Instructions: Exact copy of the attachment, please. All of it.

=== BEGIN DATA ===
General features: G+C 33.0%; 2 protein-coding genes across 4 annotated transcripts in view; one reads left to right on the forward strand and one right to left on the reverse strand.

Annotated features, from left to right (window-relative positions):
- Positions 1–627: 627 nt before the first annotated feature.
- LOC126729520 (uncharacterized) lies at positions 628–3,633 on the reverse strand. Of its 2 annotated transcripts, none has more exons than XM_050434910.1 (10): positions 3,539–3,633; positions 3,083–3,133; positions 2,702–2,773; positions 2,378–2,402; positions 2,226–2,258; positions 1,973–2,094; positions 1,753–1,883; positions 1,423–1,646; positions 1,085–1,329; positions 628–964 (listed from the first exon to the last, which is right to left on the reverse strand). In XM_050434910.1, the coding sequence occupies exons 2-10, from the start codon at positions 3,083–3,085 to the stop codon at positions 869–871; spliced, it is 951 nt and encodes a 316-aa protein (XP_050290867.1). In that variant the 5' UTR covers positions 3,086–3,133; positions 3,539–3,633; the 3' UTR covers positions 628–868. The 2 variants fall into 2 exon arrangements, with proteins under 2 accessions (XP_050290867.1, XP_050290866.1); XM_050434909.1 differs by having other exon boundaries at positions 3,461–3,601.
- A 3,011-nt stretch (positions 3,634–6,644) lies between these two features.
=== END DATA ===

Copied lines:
General features: G+C 33.0%; 2 protein-coding genes across 4 annotated transcripts in view; one reads left to right on the forward strand and one right to left on the reverse strand.

Annotated features, from left to right (window-relative positions):
- Positions 1–627: 627 nt before the first annotated feature.
- LOC126729520 (uncharacterized) lies at positions 628–3,633 on the reverse strand. Of its 2 annotated transcripts, none has more exons than XM_050434910.1 (10): positions 3,539–3,633; positions 3,083–3,133; positions 2,702–2,773; positions 2,378–2,402; positions 2,226–2,258; positions 1,973–2,094; positions 1,753–1,883; positions 1,423–1,646; positions 1,085–1,329; positions 628–964 (listed from the first exon to the last, which is right to left on the reverse strand). In XM_050434910.1, the coding sequence occupies exons 2-10, from the start codon at positions 3,083–3,085 to the stop codon at positions 869–871; spliced, it is 951 nt and encodes a 316-aa protein (XP_050290867.1). In that variant the 5' UTR covers positions 3,086–3,133; positions 3,539–3,633; the 3' UTR covers positions 628–868. The 2 variants fall into 2 exon arrangements, with proteins under 2 accessions (XP_050290867.1, XP_050290866.1); XM_050434909.1 differs by having other exon boundaries at positions 3,461–3,601.
- A 3,011-nt stretch (positions 3,634–6,644) lies between these two features.